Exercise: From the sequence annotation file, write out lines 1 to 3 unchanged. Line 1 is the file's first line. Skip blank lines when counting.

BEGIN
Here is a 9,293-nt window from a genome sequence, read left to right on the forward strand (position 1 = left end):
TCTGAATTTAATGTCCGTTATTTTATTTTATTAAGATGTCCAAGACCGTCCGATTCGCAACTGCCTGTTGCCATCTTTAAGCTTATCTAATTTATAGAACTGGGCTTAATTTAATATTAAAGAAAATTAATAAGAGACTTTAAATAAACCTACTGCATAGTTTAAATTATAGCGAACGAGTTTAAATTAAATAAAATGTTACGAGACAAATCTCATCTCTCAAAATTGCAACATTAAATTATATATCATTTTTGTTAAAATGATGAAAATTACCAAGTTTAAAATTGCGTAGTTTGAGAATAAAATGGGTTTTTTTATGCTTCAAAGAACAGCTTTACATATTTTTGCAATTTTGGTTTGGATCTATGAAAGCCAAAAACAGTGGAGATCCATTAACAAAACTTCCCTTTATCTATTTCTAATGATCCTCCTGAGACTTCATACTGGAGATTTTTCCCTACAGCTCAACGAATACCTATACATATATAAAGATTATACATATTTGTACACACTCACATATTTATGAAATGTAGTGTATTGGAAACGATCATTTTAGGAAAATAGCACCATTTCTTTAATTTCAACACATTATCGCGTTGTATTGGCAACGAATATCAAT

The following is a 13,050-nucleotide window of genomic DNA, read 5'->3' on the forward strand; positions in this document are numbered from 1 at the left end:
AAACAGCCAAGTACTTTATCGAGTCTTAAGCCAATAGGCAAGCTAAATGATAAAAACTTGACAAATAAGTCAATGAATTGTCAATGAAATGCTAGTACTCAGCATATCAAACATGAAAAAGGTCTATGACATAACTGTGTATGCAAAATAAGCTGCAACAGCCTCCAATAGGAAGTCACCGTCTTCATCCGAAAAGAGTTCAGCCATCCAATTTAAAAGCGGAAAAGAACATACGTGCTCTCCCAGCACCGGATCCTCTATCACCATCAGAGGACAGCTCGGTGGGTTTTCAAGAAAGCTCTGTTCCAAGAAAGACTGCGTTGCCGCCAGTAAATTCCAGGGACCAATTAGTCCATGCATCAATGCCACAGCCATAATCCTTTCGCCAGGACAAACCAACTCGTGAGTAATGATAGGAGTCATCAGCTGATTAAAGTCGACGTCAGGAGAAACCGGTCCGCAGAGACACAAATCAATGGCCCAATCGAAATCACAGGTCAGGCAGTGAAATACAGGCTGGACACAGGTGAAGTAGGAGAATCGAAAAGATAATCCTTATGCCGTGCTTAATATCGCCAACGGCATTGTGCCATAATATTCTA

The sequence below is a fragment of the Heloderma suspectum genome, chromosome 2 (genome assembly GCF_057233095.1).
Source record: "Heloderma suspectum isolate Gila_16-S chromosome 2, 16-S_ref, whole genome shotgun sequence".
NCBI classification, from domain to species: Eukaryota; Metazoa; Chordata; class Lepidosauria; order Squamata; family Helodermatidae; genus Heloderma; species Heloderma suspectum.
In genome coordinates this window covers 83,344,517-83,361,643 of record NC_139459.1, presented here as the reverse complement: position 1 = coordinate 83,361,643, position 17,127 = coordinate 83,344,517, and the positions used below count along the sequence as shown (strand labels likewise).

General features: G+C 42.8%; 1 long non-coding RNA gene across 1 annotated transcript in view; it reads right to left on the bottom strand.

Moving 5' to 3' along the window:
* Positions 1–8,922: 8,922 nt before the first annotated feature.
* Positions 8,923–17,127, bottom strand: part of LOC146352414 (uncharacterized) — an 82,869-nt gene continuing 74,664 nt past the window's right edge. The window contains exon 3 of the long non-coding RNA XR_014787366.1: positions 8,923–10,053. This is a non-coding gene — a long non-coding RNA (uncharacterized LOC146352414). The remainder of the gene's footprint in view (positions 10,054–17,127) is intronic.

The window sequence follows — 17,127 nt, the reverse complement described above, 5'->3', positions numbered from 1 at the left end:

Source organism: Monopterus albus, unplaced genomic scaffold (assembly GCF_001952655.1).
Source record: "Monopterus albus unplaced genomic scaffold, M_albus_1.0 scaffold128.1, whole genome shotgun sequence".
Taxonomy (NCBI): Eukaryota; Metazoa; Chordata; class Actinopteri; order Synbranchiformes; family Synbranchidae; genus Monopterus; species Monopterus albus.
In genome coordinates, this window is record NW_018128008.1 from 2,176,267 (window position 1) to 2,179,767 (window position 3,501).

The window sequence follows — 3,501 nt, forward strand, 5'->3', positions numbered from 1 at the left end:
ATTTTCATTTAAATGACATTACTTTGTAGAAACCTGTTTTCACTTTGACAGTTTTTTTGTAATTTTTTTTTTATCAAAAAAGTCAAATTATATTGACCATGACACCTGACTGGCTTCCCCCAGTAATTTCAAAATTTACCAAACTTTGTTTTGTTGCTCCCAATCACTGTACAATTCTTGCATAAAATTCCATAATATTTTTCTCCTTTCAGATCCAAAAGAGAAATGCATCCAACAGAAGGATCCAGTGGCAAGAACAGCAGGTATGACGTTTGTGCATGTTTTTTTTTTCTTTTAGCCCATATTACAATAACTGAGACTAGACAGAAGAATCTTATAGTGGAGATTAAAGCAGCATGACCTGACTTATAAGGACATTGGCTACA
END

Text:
Here is a 9,293-nt window from a genome sequence, read left to right on the forward strand (position 1 = left end):
TCTGAATTTAATGTCCGTTATTTTATTTTATTAAGATGTCCAAGACCGTCCGATTCGCAACTGCCTGTTGCCATCTTTAAGCTTATCTAATTTATAGAACTGGGCTTAATTTAATATTAAAGAAAATTAATAAGAGACTTTAAATAAACCTACTGCATAGTTTAAATTATAGCGAACGAGTTTAAATTAAATAAAATGTTACGAGACAAATCTCATCTCTCAAAATTGCAACATTAAATTATATATCATTTTTGTTAAAATGATGAAAATTACCAAGTTTAAAATTGCGTAGTTTGAGAATAAAATGGGTTTTTTTATGCTTCAAAGAACAGCTTTACATATTTTTGCAATTTTGGTTTGGATCTATGAAAGCCAAAAACAGTGGAGATCCATTAACAAAACTTCCCTTTATCTATTTCTAATGATCCTCCTGAGACTTCATACTGGAGATTTTTCCCTACAGCTCAACGAATACCTATACATATATAAAGATTATACATATTTGTACACACTCACATATTTATGAAATGTAGTGTATTGGAAACGATCATTTTAGGAAAATAGCACCATTTCTTTAATTTCAACACATTATCGCGTTGTATTGGCAACGAATATCAAT

The following is a 13,050-nucleotide window of genomic DNA, read 5'->3' on the forward strand; positions in this document are numbered from 1 at the left end: